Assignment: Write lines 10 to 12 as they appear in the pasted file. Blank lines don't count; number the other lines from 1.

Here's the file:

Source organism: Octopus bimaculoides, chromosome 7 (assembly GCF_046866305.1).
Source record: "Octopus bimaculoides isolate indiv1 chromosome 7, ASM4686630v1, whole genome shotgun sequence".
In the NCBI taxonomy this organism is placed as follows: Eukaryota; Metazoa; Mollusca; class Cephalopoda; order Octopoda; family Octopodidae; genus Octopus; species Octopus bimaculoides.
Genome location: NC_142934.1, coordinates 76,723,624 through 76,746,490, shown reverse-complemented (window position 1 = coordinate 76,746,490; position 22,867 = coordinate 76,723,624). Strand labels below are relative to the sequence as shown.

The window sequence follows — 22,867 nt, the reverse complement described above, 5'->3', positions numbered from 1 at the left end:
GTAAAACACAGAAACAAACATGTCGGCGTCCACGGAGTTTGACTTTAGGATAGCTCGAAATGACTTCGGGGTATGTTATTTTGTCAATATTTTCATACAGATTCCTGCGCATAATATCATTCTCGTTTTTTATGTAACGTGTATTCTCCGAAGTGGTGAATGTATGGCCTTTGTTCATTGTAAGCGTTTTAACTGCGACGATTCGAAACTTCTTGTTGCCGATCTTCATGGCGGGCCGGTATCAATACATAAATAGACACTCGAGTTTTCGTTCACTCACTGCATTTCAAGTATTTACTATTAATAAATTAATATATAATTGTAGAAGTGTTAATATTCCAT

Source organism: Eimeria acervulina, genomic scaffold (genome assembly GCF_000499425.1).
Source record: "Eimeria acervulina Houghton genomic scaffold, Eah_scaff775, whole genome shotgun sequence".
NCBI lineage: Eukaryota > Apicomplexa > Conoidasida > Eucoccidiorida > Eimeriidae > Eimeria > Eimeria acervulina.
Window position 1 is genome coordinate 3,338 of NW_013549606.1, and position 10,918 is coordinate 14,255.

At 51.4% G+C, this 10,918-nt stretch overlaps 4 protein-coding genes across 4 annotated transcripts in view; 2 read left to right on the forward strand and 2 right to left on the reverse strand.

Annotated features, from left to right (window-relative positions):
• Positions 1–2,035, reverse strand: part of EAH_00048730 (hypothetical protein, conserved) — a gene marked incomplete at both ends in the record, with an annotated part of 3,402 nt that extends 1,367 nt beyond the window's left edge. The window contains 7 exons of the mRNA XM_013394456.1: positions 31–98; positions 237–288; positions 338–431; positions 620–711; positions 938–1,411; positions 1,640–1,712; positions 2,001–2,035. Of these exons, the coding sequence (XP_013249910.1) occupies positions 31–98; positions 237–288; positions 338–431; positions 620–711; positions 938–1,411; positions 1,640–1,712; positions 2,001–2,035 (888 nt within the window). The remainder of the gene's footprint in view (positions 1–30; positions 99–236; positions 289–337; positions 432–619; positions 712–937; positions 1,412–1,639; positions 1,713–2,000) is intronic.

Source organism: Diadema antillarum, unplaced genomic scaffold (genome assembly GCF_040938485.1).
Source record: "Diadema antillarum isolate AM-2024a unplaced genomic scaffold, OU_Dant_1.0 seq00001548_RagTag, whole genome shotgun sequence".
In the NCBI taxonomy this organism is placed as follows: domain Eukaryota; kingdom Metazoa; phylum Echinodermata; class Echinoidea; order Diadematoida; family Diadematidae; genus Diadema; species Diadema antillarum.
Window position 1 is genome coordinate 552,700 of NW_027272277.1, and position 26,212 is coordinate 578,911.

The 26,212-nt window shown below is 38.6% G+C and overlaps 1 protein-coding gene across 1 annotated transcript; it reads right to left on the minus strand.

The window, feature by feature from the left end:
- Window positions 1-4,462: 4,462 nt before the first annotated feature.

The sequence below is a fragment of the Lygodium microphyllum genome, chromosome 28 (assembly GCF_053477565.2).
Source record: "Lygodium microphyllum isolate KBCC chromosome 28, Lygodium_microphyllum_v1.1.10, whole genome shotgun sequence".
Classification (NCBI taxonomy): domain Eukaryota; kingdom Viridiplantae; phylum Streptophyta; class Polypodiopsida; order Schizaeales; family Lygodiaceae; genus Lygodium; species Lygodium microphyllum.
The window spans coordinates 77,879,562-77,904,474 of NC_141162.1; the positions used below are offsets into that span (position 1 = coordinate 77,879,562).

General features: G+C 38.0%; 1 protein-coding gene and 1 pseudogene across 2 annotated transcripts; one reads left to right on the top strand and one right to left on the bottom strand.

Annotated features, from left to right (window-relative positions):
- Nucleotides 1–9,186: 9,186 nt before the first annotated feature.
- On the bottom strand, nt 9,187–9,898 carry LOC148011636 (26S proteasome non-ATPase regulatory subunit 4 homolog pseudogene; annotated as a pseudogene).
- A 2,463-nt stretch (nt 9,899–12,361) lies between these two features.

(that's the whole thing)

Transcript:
Window position 1 is genome coordinate 3,338 of NW_013549606.1, and position 10,918 is coordinate 14,255.

At 51.4% G+C, this 10,918-nt stretch overlaps 4 protein-coding genes across 4 annotated transcripts in view; 2 read left to right on the forward strand and 2 right to left on the reverse strand.

Annotated features, from left to right (window-relative positions):